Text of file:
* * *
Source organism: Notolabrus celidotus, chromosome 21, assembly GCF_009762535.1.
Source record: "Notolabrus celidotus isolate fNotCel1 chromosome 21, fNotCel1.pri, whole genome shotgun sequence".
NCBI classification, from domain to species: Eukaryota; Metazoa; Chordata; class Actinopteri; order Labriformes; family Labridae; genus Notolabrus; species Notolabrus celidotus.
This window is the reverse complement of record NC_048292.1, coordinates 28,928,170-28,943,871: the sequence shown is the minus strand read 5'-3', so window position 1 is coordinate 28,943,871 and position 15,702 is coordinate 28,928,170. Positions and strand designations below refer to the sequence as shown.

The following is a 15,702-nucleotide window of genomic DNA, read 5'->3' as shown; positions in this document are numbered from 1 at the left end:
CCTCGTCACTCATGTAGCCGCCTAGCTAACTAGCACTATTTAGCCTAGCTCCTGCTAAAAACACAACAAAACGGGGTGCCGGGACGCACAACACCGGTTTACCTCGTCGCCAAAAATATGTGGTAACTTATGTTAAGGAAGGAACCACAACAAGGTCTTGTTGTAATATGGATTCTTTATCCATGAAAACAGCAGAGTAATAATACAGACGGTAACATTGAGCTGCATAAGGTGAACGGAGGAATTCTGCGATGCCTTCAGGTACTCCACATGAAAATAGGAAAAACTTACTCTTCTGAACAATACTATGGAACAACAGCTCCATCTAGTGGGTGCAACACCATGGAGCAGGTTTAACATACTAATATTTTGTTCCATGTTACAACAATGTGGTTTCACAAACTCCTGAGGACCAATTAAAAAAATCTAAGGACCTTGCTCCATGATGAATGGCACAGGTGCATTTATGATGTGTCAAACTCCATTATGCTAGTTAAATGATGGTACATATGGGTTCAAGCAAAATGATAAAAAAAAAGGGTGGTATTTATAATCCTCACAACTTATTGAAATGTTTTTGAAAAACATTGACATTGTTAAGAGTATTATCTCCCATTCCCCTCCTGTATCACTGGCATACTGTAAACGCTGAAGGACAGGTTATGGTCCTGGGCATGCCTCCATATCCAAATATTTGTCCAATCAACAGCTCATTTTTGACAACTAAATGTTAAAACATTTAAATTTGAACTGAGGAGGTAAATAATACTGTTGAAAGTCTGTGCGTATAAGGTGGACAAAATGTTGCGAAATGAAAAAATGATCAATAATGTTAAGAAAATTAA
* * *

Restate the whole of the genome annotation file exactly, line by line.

Source organism: Notolabrus celidotus, chromosome 21, assembly GCF_009762535.1.
Source record: "Notolabrus celidotus isolate fNotCel1 chromosome 21, fNotCel1.pri, whole genome shotgun sequence".
NCBI classification, from domain to species: Eukaryota; Metazoa; Chordata; class Actinopteri; order Labriformes; family Labridae; genus Notolabrus; species Notolabrus celidotus.
This window is the reverse complement of record NC_048292.1, coordinates 28,928,170-28,943,871: the sequence shown is the minus strand read 5'-3', so window position 1 is coordinate 28,943,871 and position 15,702 is coordinate 28,928,170. Positions and strand designations below refer to the sequence as shown.

The following is a 15,702-nucleotide window of genomic DNA, read 5'->3' as shown; positions in this document are numbered from 1 at the left end:
CCTCGTCACTCATGTAGCCGCCTAGCTAACTAGCACTATTTAGCCTAGCTCCTGCTAAAAACACAACAAAACGGGGTGCCGGGACGCACAACACCGGTTTACCTCGTCGCCAAAAATATGTGGTAACTTATGTTAAGGAAGGAACCACAACAAGGTCTTGTTGTAATATGGATTCTTTATCCATGAAAACAGCAGAGTAATAATACAGACGGTAACATTGAGCTGCATAAGGTGAACGGAGGAATTCTGCGATGCCTTCAGGTACTCCACATGAAAATAGGAAAAACTTACTCTTCTGAACAATACTATGGAACAACAGCTCCATCTAGTGGGTGCAACACCATGGAGCAGGTTTAACATACTAATATTTTGTTCCATGTTACAACAATGTGGTTTCACAAACTCCTGAGGACCAATTAAAAAAATCTAAGGACCTTGCTCCATGATGAATGGCACAGGTGCATTTATGATGTGTCAAACTCCATTATGCTAGTTAAATGATGGTACATATGGGTTCAAGCAAAATGATAAAAAAAAAGGGTGGTATTTATAATCCTCACAACTTATTGAAATGTTTTTGAAAAACATTGACATTGTTAAGAGTATTATCTCCCATTCCCCTCCTGTATCACTGGCATACTGTAAACGCTGAAGGACAGGTTATGGTCCTGGGCATGCCTCCATATCCAAATATTTGTCCAATCAACAGCTCATTTTTGACAACTAAATGTTAAAACATTTAAATTTGAACTGAGGAGGTAAATAATACTGTTGAAAGTCTGTGCGTATAAGGTGGACAAAATGTTGCGAAATGAAAAAATGATCAATAATGTTAAGAAAATTAA